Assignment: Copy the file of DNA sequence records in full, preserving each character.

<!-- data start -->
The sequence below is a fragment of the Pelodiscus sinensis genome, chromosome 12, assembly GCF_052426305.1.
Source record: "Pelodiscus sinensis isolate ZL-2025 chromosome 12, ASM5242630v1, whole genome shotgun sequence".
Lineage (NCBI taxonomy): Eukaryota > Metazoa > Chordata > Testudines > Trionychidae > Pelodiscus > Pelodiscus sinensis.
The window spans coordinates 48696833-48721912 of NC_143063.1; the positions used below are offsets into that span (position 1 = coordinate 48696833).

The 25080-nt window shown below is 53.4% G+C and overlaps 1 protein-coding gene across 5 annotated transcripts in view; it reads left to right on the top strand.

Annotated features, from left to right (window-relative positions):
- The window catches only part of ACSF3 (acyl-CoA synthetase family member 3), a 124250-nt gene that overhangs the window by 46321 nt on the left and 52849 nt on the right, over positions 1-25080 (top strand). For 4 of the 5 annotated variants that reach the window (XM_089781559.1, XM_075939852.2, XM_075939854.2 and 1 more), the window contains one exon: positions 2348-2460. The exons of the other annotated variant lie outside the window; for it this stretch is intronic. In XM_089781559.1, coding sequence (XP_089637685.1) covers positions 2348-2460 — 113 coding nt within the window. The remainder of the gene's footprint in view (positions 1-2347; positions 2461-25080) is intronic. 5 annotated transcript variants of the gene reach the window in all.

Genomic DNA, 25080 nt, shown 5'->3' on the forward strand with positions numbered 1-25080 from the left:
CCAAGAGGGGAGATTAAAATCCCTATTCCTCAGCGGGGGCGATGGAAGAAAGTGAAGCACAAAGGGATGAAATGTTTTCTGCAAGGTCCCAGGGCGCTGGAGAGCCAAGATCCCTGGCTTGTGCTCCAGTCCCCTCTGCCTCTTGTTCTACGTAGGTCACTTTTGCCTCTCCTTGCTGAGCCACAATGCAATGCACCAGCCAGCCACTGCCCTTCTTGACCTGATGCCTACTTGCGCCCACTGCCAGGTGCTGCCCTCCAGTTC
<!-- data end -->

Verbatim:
The sequence below is a fragment of the Pelodiscus sinensis genome, chromosome 12, assembly GCF_052426305.1.
Source record: "Pelodiscus sinensis isolate ZL-2025 chromosome 12, ASM5242630v1, whole genome shotgun sequence".
Lineage (NCBI taxonomy): Eukaryota > Metazoa > Chordata > Testudines > Trionychidae > Pelodiscus > Pelodiscus sinensis.
The window spans coordinates 48696833-48721912 of NC_143063.1; the positions used below are offsets into that span (position 1 = coordinate 48696833).

The 25080-nt window shown below is 53.4% G+C and overlaps 1 protein-coding gene across 5 annotated transcripts in view; it reads left to right on the top strand.

Annotated features, from left to right (window-relative positions):
- The window catches only part of ACSF3 (acyl-CoA synthetase family member 3), a 124250-nt gene that overhangs the window by 46321 nt on the left and 52849 nt on the right, over positions 1-25080 (top strand). For 4 of the 5 annotated variants that reach the window (XM_089781559.1, XM_075939852.2, XM_075939854.2 and 1 more), the window contains one exon: positions 2348-2460. The exons of the other annotated variant lie outside the window; for it this stretch is intronic. In XM_089781559.1, coding sequence (XP_089637685.1) covers positions 2348-2460 — 113 coding nt within the window. The remainder of the gene's footprint in view (positions 1-2347; positions 2461-25080) is intronic. 5 annotated transcript variants of the gene reach the window in all.

Genomic DNA, 25080 nt, shown 5'->3' on the forward strand with positions numbered 1-25080 from the left:
CCAAGAGGGGAGATTAAAATCCCTATTCCTCAGCGGGGGCGATGGAAGAAAGTGAAGCACAAAGGGATGAAATGTTTTCTGCAAGGTCCCAGGGCGCTGGAGAGCCAAGATCCCTGGCTTGTGCTCCAGTCCCCTCTGCCTCTTGTTCTACGTAGGTCACTTTTGCCTCTCCTTGCTGAGCCACAATGCAATGCACCAGCCAGCCACTGCCCTTCTTGACCTGATGCCTACTTGCGCCCACTGCCAGGTGCTGCCCTCCAGTTC